Passed on to me through several Facebook pages, this vintage clothing ad from the PlaidStallions.com site (providing pages from 70s catalogs; the catalog this one came from is not identified):

  (#1)

These are knit trousers — bell-bottoms in fact — with fancy bottoms, where bottom is intended to refer to

(1) ‘the lowest point or part’ of something (NOAD2), in this case, the lowest part of the trousers

Entertainingly, there are three other possible senses here: one given by NOAD2 —

(2) informal ‘buttocks’

— and two not: a sexual sense (opposed to top), denoting

(3) someone who takes the receptive role in anal intercourse (or, by extension, someone who takes the receptive or submissive role in other sexual acts)

and a sense from the clothing trade, denoting

(4) a garment worn on the lower half of the body (vs. a top, a garment worn on the top half of the body)

So fancy bottoms could refer to fancy asses / butts (a number of Facebook readers were enchanted with the idea); or to sexual bottoms who are fancy, in one or another sense of fancy; or to garments for wear on the lower half of the body that are fancy (say, by being made of cloth printed with a fancy pattern, or by having extra features of one sort or another.

There is some discussion of the sexual senses, in a gay context, in postings linked to from this blog on 6/3/13.  And of the clothing-trade sense in four postings on this blog:

7/11/11: “Active bottoms” (link), with both bottom and active in clothing-trade senses (active ‘for (vigorous) activities’, as in active wear vs. leisure wear)

1013/11: “More bottoms” (link), with Big and Tall Bottoms

3/29/13: “Colored bottoms” (link)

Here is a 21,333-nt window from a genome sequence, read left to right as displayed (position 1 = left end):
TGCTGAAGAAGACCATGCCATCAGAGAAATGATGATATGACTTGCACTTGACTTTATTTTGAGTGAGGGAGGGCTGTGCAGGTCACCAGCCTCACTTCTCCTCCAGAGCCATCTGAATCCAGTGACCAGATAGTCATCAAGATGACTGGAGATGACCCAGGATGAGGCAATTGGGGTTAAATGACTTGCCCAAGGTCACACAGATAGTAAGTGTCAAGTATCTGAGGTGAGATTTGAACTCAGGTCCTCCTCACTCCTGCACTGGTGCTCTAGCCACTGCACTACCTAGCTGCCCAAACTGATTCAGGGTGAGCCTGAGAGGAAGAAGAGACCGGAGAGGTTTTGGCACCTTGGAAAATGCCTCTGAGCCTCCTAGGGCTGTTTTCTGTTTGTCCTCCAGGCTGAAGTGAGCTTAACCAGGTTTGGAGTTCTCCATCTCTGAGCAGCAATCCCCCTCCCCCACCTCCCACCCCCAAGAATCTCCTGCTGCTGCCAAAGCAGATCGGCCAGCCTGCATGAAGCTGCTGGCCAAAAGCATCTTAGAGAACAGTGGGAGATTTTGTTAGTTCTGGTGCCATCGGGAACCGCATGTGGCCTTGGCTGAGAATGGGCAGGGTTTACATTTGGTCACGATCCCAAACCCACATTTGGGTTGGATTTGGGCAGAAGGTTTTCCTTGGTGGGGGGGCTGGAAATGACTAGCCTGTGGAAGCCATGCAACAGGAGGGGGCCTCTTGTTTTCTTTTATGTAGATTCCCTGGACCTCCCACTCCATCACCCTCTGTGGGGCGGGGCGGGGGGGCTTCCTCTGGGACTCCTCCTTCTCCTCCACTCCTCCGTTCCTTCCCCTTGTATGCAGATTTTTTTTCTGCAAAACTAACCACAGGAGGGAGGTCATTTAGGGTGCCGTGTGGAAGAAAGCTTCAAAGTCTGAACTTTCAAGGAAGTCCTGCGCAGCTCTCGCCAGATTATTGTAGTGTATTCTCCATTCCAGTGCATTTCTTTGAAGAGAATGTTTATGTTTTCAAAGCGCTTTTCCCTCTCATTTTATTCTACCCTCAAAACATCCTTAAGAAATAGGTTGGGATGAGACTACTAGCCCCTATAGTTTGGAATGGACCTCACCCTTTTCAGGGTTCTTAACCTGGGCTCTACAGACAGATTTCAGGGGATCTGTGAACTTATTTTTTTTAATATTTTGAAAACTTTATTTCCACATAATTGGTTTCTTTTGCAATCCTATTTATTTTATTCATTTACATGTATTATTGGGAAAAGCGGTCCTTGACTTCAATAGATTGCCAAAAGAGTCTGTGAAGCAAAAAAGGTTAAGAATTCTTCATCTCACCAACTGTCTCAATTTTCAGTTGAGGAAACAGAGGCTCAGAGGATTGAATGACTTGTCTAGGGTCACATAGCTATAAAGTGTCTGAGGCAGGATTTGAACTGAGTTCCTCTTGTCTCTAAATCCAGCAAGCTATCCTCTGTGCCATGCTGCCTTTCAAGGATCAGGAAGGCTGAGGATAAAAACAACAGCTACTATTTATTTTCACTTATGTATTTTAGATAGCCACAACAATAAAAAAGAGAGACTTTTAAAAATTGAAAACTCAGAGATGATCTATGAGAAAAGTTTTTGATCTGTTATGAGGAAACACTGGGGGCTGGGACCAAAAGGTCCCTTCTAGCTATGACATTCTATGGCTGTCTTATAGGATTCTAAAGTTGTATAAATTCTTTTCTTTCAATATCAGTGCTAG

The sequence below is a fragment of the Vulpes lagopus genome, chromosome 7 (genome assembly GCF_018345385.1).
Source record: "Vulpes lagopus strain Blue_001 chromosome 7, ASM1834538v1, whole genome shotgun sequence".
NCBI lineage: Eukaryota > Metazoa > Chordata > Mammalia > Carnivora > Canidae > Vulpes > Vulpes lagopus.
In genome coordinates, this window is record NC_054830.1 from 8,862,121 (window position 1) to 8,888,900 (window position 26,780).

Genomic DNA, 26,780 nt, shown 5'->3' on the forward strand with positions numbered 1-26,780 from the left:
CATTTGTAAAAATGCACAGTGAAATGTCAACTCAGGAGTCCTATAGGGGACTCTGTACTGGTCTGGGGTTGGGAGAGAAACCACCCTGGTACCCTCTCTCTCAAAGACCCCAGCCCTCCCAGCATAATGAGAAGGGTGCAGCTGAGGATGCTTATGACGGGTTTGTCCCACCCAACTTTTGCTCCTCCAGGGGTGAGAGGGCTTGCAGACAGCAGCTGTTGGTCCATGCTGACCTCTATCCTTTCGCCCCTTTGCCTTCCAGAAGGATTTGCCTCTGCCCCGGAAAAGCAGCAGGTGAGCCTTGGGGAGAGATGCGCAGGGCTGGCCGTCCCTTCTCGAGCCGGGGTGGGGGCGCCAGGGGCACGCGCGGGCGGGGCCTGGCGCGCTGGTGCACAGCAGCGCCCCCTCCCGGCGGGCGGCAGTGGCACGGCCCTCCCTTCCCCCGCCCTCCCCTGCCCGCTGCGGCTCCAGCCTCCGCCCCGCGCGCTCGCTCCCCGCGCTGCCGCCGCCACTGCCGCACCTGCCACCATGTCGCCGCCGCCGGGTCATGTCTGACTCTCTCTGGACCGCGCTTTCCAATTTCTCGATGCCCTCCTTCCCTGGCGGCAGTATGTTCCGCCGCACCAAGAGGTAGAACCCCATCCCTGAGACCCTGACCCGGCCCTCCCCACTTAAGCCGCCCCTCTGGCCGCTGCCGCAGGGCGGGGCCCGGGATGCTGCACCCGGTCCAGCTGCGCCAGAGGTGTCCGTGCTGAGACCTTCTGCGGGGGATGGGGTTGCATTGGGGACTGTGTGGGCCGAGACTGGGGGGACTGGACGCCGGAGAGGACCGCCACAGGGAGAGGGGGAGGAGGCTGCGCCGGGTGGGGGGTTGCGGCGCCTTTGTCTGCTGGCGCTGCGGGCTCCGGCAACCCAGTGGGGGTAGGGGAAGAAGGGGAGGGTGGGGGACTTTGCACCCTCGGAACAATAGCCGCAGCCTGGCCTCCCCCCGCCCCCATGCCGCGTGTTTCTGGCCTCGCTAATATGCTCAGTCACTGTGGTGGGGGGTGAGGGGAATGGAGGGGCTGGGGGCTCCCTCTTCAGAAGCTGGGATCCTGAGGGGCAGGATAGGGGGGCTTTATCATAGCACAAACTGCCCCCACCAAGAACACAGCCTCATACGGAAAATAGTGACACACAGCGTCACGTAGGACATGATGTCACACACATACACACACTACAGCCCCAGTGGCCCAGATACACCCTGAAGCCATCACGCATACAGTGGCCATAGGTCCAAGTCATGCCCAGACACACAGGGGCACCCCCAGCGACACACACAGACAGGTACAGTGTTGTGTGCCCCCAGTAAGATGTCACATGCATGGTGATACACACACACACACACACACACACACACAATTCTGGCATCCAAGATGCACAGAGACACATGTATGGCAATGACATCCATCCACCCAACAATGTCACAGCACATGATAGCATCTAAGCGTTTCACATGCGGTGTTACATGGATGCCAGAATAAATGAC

10/29/13: “More bottoms and tops” (link), with buy a bottom, get a top

These sightings are entertaining because of the potential ambiguity between the clothing-trade and the sexual senses. (Ok, itr’s cheap entertainment.)

There is yet a fifth sense that bottoms might have picked up, but apparently hasn’t — as a truncation of bell-bottoms, in which case fancy bottoms could refer to fancy bell-bottomed trousers (fancy all over, not just fancy at the bottom). Such garments certainly exist; here’s a striking number from a Burning Man:

  (#2)

But it seems that among the alternatives to bell-bottoms — flares,  boot-cut or boot-fit trousers, even the occasional truncation to bells — we do not find bottoms.

Going to the dogs

October 20, 2015

Two dog (after a fashion) cartoons: one by Dale Coverly (from his Speed Bump strip), one by Phil Selby (from his blog):

(#1)

(#2)

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Muhly grass

September 30, 2015

From a recent visit to Palo Alto’s Gamble Garden, a glimpse of a very pretty ornamental grass. Photo from the web:

(#1)

This is a white variant (White Cloud) of Muhlenbergia capillaris, Muhlenbergia being the genus of muhly grasses. (Note that the common name is derived by clipping from the botanical name.)

The botanical name will take us on an adventure in U.S. history, starting in the early 18th century.

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Crab feast

August 15, 2015

Some time ago a tv commercial went past me in the middle of the night: a commercial for a fast-food or casual-dining restaurant advertising specials on crab, a feast of snow crab and king crab. So I wondered about the crab in these two names, suspecting that we might be in a world where the referent of one or both of these names is unclear — where there are several distinct creatures called snow crab, say — and maybe also in a world where biologists claim that some things called crabs (or X crabs, for some specific X) are not in fact crabs at all, or aren’t “true crabs”. My suspicious are justified.